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CS:GO: The black sheep of Gaben's flock

This week, the God Gaben, Lord of all Valve and wearer of ratty flip-flops trundled on to stage in China to address the crowd at The International 9.

As always, he was dressed for comfort, but his appearance is the latest in a long line of visits to TI, and confirms the love he clearly has for Dota 2. Meanwhile, in the world of Counter-Strike, things look a little different.

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We’re only a few days out from the start of the Berlin Major, and the developers are still tweaking maps, with information being released yesterday concerning small changes to Nuke and Overpass. This all comes alongside the introduction of Vertigo a few months ago, which was not only unexpected, but had the effect of drastically reducing the quality of the pool due to the many issues that came with that map in competitive play.

This probably isn’t the first article you’ve read talking about the issue, and it almost certainly won’t be the last, so why does this problem persist? Is it just about the image of CS:GO, is it because Gabe prefers to play MOBAs? Whatever the reason, it seems as though CS is destined to be the bridesmaid when it comes to tier-one esports, for better or worse.

Give me money, Dad!

Art often imitates life, and in reality the good lord Gabe Newell has two scions, in the same way that Valve have two games (sorry Artifact). Dota can be considered the favourite son, with regular phone calls, a bit of face time each year, and a good supply of cash coming through. By comparison, CS:GO gets wired some dollar once every six months and asked to keep the negative headlines to a minimum, as you can see from the prize money and work Valve puts into the two titles.

Dota 2 has five Majors a season, each of which receives $500,000 toward the prize pool from Valve, which also runs and arranges the Dota Pro Circuit (DPC) season, and of course, kicks of the TI fund as well with a cool $1.6m. In total, and not including Minors and the like, this comes to about $4.1m dollars per year that Valve is willing to commit to prize pools to keep Dota 2 alive.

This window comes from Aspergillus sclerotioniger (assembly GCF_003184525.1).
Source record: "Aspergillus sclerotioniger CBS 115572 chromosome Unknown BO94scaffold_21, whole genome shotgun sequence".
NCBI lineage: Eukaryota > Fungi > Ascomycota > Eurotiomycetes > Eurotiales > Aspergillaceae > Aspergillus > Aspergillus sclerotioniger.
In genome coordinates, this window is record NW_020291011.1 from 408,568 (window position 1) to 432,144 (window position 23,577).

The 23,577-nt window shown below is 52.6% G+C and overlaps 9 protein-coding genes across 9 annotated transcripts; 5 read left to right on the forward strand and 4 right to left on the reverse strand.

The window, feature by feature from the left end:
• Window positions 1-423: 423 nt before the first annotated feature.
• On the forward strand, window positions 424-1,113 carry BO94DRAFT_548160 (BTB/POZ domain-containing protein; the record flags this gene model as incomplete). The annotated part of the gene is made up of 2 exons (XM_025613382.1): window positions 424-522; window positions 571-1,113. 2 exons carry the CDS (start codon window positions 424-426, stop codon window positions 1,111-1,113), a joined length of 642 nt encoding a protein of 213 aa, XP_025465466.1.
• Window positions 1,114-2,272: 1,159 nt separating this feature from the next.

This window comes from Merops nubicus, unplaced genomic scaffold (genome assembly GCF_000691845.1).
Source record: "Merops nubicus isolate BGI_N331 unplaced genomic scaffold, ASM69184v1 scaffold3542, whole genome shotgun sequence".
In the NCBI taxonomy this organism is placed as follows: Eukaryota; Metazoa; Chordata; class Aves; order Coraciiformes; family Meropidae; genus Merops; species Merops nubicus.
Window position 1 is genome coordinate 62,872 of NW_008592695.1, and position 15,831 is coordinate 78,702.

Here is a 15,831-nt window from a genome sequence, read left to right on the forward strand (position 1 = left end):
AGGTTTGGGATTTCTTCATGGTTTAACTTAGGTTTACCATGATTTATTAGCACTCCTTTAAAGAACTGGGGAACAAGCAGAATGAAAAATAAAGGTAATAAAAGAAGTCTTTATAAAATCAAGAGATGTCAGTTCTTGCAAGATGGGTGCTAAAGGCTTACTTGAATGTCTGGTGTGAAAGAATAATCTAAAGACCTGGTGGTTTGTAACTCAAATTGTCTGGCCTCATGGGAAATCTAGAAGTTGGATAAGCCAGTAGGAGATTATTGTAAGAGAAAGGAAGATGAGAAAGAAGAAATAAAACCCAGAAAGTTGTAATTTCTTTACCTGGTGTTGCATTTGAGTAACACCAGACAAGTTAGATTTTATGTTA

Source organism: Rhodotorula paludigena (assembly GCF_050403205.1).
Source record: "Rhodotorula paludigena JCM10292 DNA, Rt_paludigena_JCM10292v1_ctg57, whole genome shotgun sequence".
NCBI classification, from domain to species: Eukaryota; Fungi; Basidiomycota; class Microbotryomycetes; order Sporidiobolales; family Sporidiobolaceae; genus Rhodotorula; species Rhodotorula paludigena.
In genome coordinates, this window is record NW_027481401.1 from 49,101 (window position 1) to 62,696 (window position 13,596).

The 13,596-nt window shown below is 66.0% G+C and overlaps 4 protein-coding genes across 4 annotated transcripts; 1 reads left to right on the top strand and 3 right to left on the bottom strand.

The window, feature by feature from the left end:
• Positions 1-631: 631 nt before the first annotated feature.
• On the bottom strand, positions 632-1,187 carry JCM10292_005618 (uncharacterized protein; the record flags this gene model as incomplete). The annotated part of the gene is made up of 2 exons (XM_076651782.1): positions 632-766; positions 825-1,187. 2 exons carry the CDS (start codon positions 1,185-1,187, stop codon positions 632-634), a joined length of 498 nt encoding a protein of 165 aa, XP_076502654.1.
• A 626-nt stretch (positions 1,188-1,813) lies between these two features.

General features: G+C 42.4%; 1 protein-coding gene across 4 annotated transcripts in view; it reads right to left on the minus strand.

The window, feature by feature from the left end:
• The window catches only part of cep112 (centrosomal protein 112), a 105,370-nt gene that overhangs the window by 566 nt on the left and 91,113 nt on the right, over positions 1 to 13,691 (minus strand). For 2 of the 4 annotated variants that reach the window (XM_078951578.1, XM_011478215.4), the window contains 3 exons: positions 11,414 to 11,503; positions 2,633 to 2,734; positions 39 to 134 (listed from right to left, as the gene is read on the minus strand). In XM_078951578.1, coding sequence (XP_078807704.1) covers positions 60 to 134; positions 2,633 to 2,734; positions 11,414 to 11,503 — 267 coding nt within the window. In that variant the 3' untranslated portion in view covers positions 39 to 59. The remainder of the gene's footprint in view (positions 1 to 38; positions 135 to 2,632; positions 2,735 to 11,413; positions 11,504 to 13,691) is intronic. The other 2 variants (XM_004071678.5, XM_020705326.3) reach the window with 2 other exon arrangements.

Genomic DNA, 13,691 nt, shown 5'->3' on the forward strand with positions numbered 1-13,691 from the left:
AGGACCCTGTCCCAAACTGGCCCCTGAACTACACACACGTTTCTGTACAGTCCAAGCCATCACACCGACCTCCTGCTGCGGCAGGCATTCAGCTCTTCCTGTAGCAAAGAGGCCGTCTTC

Related: Berlin Major Pickems advice

CS:GO has twice as many ‘TIs’ as Valve, with only two Majors but no other events, and each of those tournaments gets the same as a regular Valve Dota 2 Major, half a million dollars. Outside of those, there is no significant funding, and the spend from Valve is also reduced by the fact that they do not run or organise a circuit for CS:GO, meaning that there is roughly a $3m shortfall between Dota 2 and CS:GO in prize money.

There are other differences, too many to list here, but some of the more important ones are the lack of a laddering/levelling system, such as the MMR ranking Dota enjoys, and the complete lack of attention paid to the casual playerbase in CS:GO. The experience out of the box for a new player is vastly different in both games, with no ‘Battle Cup’ equivalent in CS for example, and while there are other reasons for MOBAs having bigger userbases, CS would benefit vastly from some of the spit and polish Dota has enjoyed down the years.

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You may have heard this before

Again, this isn’t the first time this issue has been pointed out, and there are some relatively logical reasons for it. Dota doesn’t contain references to terrorism, bombs or even real life death, with the colourful characters dying only to buy back into the game with nary a splash of blood on screen. Even the most rabid MSM Karen would struggle to equate it to real-life violence, at least unless a giant spider and an anthropomorphised Pangolin mug her at knifepoint.

There is also the fact the Dota is worth more to Valve worldwide with the popularity of the game in Asia, although there may be an element of chicken/egg to that conversation - as it’s not as though Valve makes the same effort. Who knows what would have become of Crossfire and the like if Gaben and his crew had worked harder, sooner to get CS going in the MOBA strongholds? All we can do now is speculate, but the success of Overwatch suggests there is room for shooters in that part of the world.

There is a silver lining to this cloud for CS fans at least, albeit a small one. If Valve decided it was bored of Dota tomorrow, the game would be drastically altered in professional terms, and take years to recover, where CS is self-sustaining to a point none of the other tier-one games even approach. As with all silver linings, though, you do have to be standing outside in the rain to really appreciate it, and that seems to be where CS will remain for some time, staring through the window at Gabe playing Dota.

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